The sun was shinning and the temperature was rising in the tranquil back lane of Chiang Mai. I woke up with a mild diarrhea and was feeling depleted. It was a traveling day - an 8-hour bus ride to a mountain town near the Burmese border.
To be on the safe side I had a (microwaved) croissant for breakfast rather than the usual Tom Yum or any other coconut milk concoctions. After packing and checking out, I hurled my 10kg backpack on my back and went in search of a tuk-tuk to take me to the bus station.
Minutes before the bus was to depart, I went to buy a bottle of water. As in most bus stations, everything was overpriced. So I walked further and finally found the cheap bottle I was looking for. It cost 5 bath but I only had 100 bath. The mother and son who ran the simple shop looked imploringly at me for smaller change but I had none. The son sent by his mother trudged through the flooded road to find someone who could change a 100 bath but came back empty-handed. I felt bad for causing them the trouble. The son told the mother who was cooking that he couldn't get change, then they said something to each other and then they gave me back my 100 bath with an apologetic look.
I understood. I was grateful that they went through the trouble for 5 bath and for a foreigner. As I put the note back into my wallet and started to walk away, they called out to me, urgently and pleadingly. I turned back wandering if I left something or did something wrong. But the son took the bottle of water and gave it to me. I looked at the son then at the mother, taking a while to register that they were giving it to me for free. I tried to protest but they insisted. The son holding the bottle with his outstretched arms nodding for me to take it. I looked them both in the eyes and said the most sincere and heartfelt "korp kun karp" (thank you in Thai) I could mustered.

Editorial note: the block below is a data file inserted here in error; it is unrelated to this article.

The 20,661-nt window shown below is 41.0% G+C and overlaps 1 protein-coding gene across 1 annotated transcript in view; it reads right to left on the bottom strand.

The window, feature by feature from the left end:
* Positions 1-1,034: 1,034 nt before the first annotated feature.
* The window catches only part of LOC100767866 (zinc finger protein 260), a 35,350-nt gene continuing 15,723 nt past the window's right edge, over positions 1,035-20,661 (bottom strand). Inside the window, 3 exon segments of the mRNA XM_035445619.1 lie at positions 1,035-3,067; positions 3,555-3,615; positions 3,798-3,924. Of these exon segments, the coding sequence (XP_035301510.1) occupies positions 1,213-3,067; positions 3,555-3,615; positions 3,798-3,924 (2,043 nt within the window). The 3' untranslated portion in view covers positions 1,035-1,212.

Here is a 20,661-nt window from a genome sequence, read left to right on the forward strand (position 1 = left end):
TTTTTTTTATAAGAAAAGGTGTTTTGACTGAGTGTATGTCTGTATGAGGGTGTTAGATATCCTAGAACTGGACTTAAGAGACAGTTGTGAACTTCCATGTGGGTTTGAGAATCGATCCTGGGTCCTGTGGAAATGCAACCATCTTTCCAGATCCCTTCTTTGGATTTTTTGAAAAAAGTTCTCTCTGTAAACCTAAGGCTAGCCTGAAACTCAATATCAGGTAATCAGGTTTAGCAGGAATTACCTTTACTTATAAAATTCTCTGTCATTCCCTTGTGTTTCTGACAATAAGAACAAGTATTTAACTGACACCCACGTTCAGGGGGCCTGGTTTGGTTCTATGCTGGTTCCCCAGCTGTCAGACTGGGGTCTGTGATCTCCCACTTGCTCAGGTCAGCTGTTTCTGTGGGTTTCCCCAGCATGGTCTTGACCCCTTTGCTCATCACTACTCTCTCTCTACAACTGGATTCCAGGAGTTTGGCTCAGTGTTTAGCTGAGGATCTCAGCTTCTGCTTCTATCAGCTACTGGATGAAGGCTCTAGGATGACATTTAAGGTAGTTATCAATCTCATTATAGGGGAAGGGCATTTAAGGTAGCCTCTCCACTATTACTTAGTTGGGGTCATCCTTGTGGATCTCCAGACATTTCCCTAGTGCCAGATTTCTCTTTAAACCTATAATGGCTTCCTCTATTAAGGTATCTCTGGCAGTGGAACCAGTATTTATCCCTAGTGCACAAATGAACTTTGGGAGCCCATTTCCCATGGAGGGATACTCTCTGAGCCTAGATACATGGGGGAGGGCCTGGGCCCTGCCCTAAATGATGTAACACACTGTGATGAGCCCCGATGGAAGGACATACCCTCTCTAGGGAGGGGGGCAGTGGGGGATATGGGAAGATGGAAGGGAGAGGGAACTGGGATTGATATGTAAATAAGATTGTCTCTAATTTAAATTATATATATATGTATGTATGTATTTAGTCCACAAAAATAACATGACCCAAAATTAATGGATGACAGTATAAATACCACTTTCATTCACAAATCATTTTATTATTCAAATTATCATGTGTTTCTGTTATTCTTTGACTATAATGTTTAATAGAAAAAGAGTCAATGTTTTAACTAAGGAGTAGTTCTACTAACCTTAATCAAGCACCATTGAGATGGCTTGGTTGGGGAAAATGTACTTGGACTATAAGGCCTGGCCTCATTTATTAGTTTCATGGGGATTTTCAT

In all my 7 years of travel, it never ceases to amaze me how generous people can be to stranger.
I remembered on a bus ride in Turkey, I met a family who invited me to their home in a village in the middle of nowhere. It was a small farm house where I slept in the kitchen floor. They were poor farmers but hey slaughtered the chicken, cooked some delicious dishes and made a feast for me. We chatted, albeit with some language difficulty, and I played with the children under the starry sky. There was no electricity and when the fire died, it was pitch black except for the little light that came from the moon. What prompted them to treat me, a stranger, with such kindness? There was no way I could repay them. I could not give them money for that would be rude, so I went to the small ration shop and bought them something and sweets for the kids.
Another time in Syria. A poor school teacher invited me and a friend to his humble home and in our honor his wife cooked for us and he went and bought a roast chicken. We ate while his wife and 5 children hid behind the curtain and watched us. I knew that it was an extravagant meal for this poor family and tried to leave as much of the chicken for the family, but the father wouldn't hear of it and kept putting pieces of chicken on our plates. With his basic English and our non-existent Arabic, we managed to chat. And I learnt about him and his family. He became a person to me rather than just a kind Arabic man I'd met in Syria. On that day, I'd also learnt that kindness is blind. It doesn't see creed nor nationality.
So with the bottle of water in my hand I walked back to the bus a little stunned still. When I sat down, I realized that my eyes were moist. I closed my eyes and said a prayer of thanks and asking god and the universe to bless this mother and son who had shown so much kindness to a stranger.
Although that didn't make my diarrhea go away nor gave me more energy, it did however make me feel good, really good. I guess there are people who don't measure everything with monetary gain or loss. That kindness itself is the greatest reward. And those of us, like me on this day, are at the receiving end of kindness, the best we could do is to pay it forward.
Mark Twain said that "kindness is a language which the deaf can hear and the blind can see", I'll add on "it is also a language which the stranger feels welcomed and the lonely feels loved."